Genomic instability, induced by DNA damage, and partly mitigated by DNA repair and antioxidants, plays a critical role in the pathogenesis of many major human diseases, such as neurodegeneration, cancer and cardiovascular disease, together with aging. There is a critical need for automated assays that can perform these assessments, and bring them into greater routine use, which will help advance our understanding of disease, and its environmental causes. We propose to address this void by combining our expertise in automated liquid handling and medical device engineering, with our innovations in single cell gel electrophoresis (the comet assay). Due to its relative simplicity, the comet assay continues to gain increasing popularity as a means of quantifying DNA damage/repair/antioxidant capacity. In addition to regulatory applications, the comet assay is used widely for human biomonitoring, assessing environmental and occupational exposures, and understanding basic biological mechanisms. Although we, and others, have described innovations that have increased sample throughput for the comet assay, it remains time-consuming (up to three days) and, for the most part, labor intensive (multiple steps, and multiple sample slides processed individually), which can also introduce errors and variation. We have developed a method for high throughput processing of comet assay slides (HTP comet; patent pending). However, this method, as with all comet assay methods, requires operator involvement at numerous key steps, which increases the total cost of the assay, and limits its more widespread use. We have further developed a patented, proof-of-principle device that fully automates the majority of the steps in the comet assay, making it a fully walkaway system, that decreases assay run time; removes all slide manipulations, and the need for a dedicated dark room, increases safety, control and standardization of conditions, and minimizes operator involvement. This STTR application represents a strategic effort between Engineering Resources Group (an NSF I-corps experienced, SBC), and Florida International University, to determine the technical merit, feasibility, and commercial potential of an automated HTP (AHTP) comet device through refinement and miniaturization. The availability of such a self-contained, benchtop device, as proposed, will accelerate existing applications of the comet assay, as well as increase the number of sites and contexts in which DNA damage/repair/antioxidants status can be assessed. In turn, this will advance translational discovery, stimulate biomonitoring, and promote new applications for the assessment of DNA damage, repair, and cellular antioxidant capacity.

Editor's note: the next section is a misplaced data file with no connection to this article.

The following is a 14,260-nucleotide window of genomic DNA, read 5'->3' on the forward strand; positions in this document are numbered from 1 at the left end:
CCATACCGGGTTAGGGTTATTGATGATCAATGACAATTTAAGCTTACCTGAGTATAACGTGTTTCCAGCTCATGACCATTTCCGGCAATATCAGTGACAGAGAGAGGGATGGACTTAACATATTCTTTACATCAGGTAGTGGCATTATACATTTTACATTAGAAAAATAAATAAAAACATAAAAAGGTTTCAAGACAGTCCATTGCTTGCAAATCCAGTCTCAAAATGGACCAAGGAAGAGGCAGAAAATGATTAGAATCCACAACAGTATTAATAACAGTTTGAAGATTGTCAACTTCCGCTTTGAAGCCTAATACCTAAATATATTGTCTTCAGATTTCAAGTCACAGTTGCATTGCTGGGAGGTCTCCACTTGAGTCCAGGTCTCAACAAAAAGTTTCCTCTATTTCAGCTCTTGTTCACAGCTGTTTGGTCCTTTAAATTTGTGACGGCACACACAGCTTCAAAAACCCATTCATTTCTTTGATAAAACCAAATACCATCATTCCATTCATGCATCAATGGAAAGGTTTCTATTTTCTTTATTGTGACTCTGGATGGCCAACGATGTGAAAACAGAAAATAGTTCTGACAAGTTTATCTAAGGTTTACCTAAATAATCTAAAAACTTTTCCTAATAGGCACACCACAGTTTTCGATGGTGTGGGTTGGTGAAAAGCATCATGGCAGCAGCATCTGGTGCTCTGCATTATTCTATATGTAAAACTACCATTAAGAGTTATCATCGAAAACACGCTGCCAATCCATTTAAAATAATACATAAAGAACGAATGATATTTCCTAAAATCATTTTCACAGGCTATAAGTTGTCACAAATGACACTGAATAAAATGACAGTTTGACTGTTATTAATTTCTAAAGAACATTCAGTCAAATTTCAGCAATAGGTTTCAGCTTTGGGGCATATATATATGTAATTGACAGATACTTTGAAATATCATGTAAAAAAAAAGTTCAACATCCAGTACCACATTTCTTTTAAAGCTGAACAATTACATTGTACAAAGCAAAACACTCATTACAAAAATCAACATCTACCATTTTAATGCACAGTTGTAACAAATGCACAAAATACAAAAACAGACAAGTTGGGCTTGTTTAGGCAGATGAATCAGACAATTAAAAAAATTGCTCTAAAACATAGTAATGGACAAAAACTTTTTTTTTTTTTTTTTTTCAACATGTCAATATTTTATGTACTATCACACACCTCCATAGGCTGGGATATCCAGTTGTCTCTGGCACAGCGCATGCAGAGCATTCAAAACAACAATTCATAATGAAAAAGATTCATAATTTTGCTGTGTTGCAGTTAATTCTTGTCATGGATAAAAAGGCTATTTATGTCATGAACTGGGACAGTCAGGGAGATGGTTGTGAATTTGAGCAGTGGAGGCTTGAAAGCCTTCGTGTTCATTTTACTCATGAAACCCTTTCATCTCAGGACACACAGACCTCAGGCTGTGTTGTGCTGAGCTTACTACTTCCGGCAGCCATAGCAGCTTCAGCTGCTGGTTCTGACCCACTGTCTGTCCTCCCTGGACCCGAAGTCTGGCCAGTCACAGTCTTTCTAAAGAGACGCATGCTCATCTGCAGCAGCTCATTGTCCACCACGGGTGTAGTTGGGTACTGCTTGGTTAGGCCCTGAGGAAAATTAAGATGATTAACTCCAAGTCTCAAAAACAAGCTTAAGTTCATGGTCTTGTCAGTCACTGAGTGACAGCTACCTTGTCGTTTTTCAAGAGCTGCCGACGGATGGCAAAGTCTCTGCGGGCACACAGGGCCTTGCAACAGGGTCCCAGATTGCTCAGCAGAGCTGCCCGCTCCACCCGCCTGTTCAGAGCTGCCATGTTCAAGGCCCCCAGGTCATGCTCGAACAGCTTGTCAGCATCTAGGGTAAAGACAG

DNA damage, caused by environmental agents, or the body?s normal processes, plays a critical role in the development of many major human diseases, with profound public health implications. We propose the development of an automated device, which is simple, rapid, with increased throughput, and affords increased precision, to support the assessment of DNA damage and repair. Facilitating such measures will help advance our knowledge of the role of DNA damage in health and disease.